- 2014 Patriots - lost year before in AFC Championship Game 16-26 @ Broncos
- 2016 Patriots - lost year before in AFC Championship Game 18-20 @ Broncos
- 2018 Jaguars? lost last year in AFC Championship Game 20-24 @ Patriots?
2. Offseason Additions
I will spare you the beating of a dead horse, and please note 1) I know if you're reading this you probably already know who we signed and drafted, and 2) every team adds talent every offseason. However, I will offer my quick takes on the Jags' 2018 additions:
- Andrew Norwell - went from sub-par (Omameh) to arguably #1 in the NFL at the LG position
- Austin Sefarian-Jenkins - could be X-factor in passing game and security blanket for Bortles
- DJ Hayden - not elite, but competent veteran to fill nickel spot after Colvin's departure
- Donte Moncrief - may have overpaid, but immediately upgraded raw talent in WR room
- Taven Bryan - not a position of immediate need, but superb athlete with high ceiling
- DJ Chark - interested to see his role as a rookie in suddenly crowded position group
- Ronnie Harrison - value pick, outstanding potential in the future, could be used early in modified sets (3rd safety in box as hybrid/linebacker responsibilities in modified 4-3/4-2-5)
- Will Richardson - hopefully he stays out of trouble and provides solid depth as swing tackle
- Tanner Lee - confusing; physical tools? check; accuracy/consistency/decision-making? all no
- Leon Jacobs - could be a diamond in the rough; could possibly contribute early at SAM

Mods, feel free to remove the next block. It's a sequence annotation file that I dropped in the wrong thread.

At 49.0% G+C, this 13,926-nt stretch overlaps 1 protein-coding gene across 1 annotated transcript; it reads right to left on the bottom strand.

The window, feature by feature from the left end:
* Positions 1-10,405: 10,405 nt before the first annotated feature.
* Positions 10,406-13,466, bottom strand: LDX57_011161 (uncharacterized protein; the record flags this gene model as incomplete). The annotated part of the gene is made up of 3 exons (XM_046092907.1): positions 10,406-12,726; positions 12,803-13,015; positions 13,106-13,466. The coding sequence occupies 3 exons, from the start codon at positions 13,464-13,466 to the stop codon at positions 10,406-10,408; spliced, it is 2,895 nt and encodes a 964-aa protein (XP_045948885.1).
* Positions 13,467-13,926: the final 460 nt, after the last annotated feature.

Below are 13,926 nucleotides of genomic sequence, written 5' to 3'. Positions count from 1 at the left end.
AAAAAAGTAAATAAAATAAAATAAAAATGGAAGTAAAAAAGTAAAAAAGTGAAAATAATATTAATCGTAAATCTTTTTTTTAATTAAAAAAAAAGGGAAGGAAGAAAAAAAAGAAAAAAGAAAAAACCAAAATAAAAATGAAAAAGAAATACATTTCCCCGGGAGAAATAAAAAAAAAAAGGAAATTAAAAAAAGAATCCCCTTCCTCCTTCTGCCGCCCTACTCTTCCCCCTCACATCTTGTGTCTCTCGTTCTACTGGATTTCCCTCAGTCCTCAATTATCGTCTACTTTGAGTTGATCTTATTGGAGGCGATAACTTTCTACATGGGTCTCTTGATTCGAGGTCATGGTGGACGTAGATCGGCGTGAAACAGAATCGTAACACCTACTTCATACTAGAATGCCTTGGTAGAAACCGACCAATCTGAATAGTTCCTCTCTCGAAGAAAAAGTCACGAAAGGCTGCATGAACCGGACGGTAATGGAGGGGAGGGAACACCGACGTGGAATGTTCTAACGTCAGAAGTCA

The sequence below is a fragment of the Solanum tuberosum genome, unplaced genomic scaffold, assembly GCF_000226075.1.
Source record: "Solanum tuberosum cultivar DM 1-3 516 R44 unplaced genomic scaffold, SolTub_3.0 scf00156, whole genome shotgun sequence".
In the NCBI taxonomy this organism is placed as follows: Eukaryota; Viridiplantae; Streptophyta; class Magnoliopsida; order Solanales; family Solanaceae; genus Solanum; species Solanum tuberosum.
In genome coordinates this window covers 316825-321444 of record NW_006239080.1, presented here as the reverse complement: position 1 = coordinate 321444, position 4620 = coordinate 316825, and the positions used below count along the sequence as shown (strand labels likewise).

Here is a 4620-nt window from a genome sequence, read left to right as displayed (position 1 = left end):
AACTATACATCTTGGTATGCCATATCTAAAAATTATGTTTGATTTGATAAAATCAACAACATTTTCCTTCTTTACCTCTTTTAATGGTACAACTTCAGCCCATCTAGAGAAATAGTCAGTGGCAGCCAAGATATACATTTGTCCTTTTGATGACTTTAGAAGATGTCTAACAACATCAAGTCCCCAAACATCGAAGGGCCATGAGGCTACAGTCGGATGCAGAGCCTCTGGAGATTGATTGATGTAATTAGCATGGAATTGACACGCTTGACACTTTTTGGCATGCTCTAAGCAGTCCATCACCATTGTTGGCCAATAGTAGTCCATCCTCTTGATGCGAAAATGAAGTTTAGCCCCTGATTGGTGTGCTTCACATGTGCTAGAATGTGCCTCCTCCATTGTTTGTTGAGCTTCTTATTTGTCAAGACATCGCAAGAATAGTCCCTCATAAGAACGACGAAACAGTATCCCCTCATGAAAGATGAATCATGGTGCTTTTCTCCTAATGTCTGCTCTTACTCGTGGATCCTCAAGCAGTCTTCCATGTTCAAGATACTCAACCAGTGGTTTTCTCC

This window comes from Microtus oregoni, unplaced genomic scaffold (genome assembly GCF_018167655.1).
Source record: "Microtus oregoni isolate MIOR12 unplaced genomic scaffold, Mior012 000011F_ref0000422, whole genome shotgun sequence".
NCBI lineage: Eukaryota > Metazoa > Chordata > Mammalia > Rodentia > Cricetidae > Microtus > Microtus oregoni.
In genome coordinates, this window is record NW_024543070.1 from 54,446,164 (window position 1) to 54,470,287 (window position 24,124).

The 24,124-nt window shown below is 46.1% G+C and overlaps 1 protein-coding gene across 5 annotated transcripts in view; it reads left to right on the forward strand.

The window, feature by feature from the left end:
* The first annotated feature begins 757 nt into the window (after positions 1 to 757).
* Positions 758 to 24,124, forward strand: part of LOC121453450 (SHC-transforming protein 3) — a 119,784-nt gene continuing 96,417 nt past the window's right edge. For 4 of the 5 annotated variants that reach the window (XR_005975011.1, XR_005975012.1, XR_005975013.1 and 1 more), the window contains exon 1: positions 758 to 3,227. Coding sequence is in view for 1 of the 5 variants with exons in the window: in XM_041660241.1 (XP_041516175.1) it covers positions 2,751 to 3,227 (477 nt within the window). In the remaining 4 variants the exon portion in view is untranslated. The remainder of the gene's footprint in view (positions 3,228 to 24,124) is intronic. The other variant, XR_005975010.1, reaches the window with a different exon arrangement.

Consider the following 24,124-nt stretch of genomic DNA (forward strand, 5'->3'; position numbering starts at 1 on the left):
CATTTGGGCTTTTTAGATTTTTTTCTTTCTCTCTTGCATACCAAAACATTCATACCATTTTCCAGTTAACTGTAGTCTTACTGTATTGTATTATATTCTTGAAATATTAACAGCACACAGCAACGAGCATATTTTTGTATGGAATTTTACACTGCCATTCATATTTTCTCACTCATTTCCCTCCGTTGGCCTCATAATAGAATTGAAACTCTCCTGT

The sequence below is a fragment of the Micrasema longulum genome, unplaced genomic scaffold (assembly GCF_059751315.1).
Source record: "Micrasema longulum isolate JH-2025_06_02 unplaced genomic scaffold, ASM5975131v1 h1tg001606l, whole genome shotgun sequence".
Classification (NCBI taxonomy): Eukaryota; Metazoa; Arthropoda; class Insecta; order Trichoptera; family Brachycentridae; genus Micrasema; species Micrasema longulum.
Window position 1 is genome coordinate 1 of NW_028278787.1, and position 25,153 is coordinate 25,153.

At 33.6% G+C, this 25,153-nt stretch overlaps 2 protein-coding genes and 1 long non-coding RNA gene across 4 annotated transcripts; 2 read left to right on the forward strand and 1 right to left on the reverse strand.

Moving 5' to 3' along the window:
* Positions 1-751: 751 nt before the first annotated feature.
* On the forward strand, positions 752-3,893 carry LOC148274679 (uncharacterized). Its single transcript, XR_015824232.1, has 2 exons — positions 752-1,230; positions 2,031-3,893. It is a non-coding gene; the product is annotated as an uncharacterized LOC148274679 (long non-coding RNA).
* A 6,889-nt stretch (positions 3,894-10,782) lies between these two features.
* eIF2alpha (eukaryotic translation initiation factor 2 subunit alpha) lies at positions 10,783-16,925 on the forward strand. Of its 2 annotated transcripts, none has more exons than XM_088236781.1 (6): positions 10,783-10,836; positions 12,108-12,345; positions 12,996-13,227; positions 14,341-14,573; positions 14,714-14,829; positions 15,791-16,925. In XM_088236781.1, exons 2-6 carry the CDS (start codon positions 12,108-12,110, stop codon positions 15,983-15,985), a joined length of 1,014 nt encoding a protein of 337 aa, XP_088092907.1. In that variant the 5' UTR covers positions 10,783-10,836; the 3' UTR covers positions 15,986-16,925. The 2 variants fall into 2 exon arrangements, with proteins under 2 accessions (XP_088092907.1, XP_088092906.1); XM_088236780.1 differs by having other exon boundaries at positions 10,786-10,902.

- Quenton Meeks - may or may not make roster, but enough technique and size to compete
- Allen Lazard - also debatable, but his size (6'5, 225) and ball skills in the air make him unique (and different than all the WR's in front of him on the depth chart)
3. Player Development
How quickly we forget that players we rely on are young. Here's just a short list of 10 talented players 25 or younger (who have great chance to still make strides as players or mature as professionals or both):
- Leonard Fournette - 23 coming off of rookie season
- Keelan Cole - 25 coming off of rookie season
- Dede Westbrook - 24 coming off of rookie season
- Cam Robinson - 22 coming off of rookie season
- Yannick Ngakoue - 23, played 2 seasons
- Myles Jack - 22, played 2 seasons
- Jalen Ramsey - 23, played 2 seasons
- Blair Brown - 24, played 1 season
- Dawuane Smoot - 23, played 1 season
- Dante Fowler, Jr. - 23, played 2 seasons
4. The Defense